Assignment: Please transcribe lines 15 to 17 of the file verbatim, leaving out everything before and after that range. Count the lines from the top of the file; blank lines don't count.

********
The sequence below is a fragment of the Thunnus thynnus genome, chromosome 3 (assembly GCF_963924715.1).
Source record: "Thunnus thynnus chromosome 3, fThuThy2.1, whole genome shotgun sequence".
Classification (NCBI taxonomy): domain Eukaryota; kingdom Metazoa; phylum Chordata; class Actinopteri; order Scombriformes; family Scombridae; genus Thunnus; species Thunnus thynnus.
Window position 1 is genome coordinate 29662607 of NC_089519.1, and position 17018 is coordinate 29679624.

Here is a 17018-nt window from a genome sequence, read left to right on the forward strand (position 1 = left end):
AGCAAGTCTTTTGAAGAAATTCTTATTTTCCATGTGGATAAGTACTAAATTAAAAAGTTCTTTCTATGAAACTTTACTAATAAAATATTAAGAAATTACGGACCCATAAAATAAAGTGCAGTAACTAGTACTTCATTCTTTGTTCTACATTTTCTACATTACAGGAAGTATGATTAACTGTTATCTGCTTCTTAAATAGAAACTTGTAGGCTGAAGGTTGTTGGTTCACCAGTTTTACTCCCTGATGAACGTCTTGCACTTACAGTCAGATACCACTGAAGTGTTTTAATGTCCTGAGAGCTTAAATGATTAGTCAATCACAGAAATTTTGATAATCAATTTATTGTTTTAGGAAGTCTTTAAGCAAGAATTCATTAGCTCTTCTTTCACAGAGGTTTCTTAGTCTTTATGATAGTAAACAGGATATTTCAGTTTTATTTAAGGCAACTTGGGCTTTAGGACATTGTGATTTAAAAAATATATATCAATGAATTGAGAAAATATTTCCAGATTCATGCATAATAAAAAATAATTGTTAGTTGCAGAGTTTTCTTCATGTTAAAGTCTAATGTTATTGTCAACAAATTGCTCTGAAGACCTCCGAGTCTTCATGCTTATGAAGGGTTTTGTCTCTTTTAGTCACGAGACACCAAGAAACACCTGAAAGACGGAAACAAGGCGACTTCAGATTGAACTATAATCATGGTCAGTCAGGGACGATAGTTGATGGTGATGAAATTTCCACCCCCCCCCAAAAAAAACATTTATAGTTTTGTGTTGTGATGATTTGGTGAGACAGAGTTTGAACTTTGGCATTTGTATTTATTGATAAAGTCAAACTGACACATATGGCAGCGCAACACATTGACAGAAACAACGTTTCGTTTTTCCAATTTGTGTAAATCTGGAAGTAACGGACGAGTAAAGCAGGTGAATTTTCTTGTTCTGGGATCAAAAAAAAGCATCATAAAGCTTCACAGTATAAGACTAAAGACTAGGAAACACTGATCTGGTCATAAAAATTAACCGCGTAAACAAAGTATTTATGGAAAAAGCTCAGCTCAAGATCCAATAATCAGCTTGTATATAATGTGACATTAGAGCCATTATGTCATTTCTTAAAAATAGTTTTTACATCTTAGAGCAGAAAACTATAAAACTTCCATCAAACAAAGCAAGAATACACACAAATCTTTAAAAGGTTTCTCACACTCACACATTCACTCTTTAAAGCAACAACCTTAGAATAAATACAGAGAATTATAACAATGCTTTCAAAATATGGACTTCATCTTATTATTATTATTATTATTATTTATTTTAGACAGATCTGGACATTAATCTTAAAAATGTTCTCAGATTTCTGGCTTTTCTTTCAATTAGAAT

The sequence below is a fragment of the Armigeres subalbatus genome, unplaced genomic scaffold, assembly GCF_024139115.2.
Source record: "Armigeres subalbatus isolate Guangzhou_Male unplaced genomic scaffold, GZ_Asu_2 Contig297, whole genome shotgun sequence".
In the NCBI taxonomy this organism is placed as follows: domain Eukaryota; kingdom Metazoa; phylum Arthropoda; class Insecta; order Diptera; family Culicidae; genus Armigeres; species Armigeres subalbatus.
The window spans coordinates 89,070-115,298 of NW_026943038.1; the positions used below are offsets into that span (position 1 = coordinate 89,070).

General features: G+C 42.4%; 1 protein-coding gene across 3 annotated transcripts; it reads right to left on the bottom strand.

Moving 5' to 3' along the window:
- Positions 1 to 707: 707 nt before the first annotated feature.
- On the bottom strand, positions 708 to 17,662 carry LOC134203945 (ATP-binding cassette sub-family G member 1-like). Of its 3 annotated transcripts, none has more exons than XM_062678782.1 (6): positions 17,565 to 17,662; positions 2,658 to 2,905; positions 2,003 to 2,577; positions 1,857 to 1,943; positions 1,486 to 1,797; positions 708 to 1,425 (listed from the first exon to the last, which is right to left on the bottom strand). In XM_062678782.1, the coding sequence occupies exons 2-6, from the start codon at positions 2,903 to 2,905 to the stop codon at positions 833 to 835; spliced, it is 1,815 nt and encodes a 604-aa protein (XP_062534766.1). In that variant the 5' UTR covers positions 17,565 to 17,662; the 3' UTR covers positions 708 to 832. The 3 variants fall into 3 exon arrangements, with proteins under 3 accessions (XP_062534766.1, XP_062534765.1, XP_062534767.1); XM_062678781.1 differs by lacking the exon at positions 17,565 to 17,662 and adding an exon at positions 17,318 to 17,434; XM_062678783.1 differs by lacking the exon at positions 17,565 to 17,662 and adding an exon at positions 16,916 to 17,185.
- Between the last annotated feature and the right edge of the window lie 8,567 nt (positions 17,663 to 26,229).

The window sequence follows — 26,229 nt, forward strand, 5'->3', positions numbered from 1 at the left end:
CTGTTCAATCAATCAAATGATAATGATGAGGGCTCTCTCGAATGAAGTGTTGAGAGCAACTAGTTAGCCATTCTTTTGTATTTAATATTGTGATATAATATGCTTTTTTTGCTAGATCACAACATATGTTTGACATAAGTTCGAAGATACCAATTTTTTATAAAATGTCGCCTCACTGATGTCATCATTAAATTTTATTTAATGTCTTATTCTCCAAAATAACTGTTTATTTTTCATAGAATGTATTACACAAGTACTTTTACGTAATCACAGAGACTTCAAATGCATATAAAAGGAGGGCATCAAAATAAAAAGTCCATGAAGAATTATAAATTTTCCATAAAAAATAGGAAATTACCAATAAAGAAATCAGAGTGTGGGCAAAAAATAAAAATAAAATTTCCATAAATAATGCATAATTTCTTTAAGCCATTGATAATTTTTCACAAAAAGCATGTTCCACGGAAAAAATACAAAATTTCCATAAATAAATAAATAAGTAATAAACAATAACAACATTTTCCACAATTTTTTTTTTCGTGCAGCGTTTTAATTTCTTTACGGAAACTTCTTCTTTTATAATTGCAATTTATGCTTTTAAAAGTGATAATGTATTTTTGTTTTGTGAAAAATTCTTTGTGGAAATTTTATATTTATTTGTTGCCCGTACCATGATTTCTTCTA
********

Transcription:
- Between the last annotated feature and the right edge of the window lie 8,567 nt (positions 17,663 to 26,229).

The window sequence follows — 26,229 nt, forward strand, 5'->3', positions numbered from 1 at the left end:
CTGTTCAATCAATCAAATGATAATGATGAGGGCTCTCTCGAATGAAGTGTTGAGAGCAACTAGTTAGCCATTCTTTTGTATTTAATATTGTGATATAATATGCTTTTTTTGCTAGATCACAACATATGTTTGACATAAGTTCGAAGATACCAATTTTTTATAAAATGTCGCCTCACTGATGTCATCATTAAATTTTATTTAATGTCTTATTCTCCAAAATAACTGTTTATTTTTCATAGAATGTATTACACAAGTACTTTTACGTAATCACAGAGACTTCAAATGCATATAAAAGGAGGGCATCAAAATAAAAAGTCCATGAAGAATTATAAATTTTCCATAAAAAATAGGAAATTACCAATAAAGAAATCAGAGTGTGGGCAAAAAATAAAAATAAAATTTCCATAAATAATGCATAATTTCTTTAAGCCATTGATAATTTTTCACAAAAAGCATGTTCCACGGAAAAAATACAAAATTTCCATAAATAAATAAATAAGTAATAAACAATAACAACATTTTCCACAATTTTTTTTTTCGTGCAGCGTTTTAATTTCTTTACGGAAACTTCTTCTTTTATAATTGCAATTTATGCTTTTAAAAGTGATAATGTATTTTTGTTTTGTGAAAAATTCTTTGTGGAAATTTTATATTTATTTGTTGCCCGTACCATGATTTCTTCTA